6. Hike to Lagoinha do Leste, a secluded beach that can only be reached by boat or foot. The views will not disappoint, I promise!
  7. Go to the mercado (market) in the center of the city, which has displays of everything from various types of seafood and fruit to cheap trinkets. For all you seafood-lovers out there, it’s the best place in the city to buy fresh fish!
  8. If you are a guy, be sure to pack your sunga (the Brazilian equivalent to the speedo). As for females, the smaller your bikini, the better. Don’t have one? Not to fret. Floripa has no shortage of shops that sell exclusively bikinis – which are much cheaper than you will find the U.S. Whatever you do, do not wear those American “diapers” (as Brazilians refer to them) from back home – unless you want to be made into a laughingstock.
  9. Spend a beach day soaking up some rays and enjoying some caipirinhas on the stunning island, Ilha do Campeche. 
  10. Then dance the night away to forró music at Bar Deraiz, in the Dunas de Joaquina.

Beach Culture in Rio: How to Blend in Like a Local

To most cariocas, the revered beach is much more than just a place to swim and soak up some rays. And if you want to blend in somewhat, there are a few things you should know about this city’s unique beach culture.

Get to know the “postos”

First things first, “postos” are used as a reference point for locating the different beaches; each beach has its own “posto.”  So if you are meeting people at the beach, they will often use postos to describe their location.

posto 9

Perhaps more importantly, all of the beaches (or postos) in Rio have their own characteristics and are frequented by different crowds.  As Frommers puts it, “beaches are to Rio what cafes are to Paris.”

While Copacabana may be the most famous beach in Rio, it is certainly not the coolest amongst cariocas or Rio residents.  Posto 9 (Ipanema beach) is the place to be and be seen, frequented by a diverse crowd of young people (and on a sunny weekend day, it gets so packed that you can’t even see the sand!).  It is also known for attracting all of the beautiful people.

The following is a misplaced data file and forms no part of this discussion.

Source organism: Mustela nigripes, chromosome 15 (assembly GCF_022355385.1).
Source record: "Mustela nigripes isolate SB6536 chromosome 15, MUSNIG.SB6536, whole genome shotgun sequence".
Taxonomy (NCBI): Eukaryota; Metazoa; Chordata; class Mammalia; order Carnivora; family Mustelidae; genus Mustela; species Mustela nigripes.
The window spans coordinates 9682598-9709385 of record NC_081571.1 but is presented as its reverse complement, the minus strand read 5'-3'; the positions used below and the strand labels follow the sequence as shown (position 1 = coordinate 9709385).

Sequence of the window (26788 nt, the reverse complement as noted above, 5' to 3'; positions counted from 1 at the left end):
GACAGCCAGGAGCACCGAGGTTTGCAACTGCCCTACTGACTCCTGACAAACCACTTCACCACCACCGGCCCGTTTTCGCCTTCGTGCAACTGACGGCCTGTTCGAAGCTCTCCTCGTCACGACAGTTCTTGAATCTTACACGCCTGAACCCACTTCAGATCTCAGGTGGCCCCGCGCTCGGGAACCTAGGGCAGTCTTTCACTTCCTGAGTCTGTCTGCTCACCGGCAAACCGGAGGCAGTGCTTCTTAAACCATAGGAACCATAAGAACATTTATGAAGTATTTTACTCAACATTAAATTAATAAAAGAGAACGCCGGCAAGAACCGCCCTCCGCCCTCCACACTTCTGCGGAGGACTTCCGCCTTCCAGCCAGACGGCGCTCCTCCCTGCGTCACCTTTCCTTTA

Between Posto 8 and 9 (also Ipanema) is the gay beach, made distinctly obvious by the rainbow flags waving about.

Posto 12, in Leblon, is less packed than Ipanema. Located in the wealthiest neighborhood of Rio, this posto is (also) filled with many beautiful people, along with many families.

Posto 1 (Leme beach) is more low-key and also less crowded than the others.  Read more about the different postos here.

Update your swimwear 

It is always easy to spot the gringos on the beaches of Rio.  How? Simply put, they are the ones that do not show enough skin.

In direct contrast, the Brazilians are the ones flaunting their bodies.  It is quite refreshing to see that in Rio, women of all ages and sizes sport the bikini – and often a thong bikini or “fio dental” (also the name for dental floss).

fio dental.jpg
A typical Brazilian bikini (Photo courtesy of Creative Commons)

Unlike in the US, where women generally stop wearing a bikini at a certain age, in Brazil, older, overweight women are just as likely to sport a bikini as younger, skinny women are.  It is actually extremely unusual for anyone to wear a full-piece to the beach.  Fortunately, Brazilian women do not seem to be burdened by the same body hang-ups that Americans are; for the most part, they seem to be comfortable in their own skin and liberated from society’s expectations of the ideal body type.  While the end goal is to show as much skin as possible…no one goes topless (or bottomless for that matter).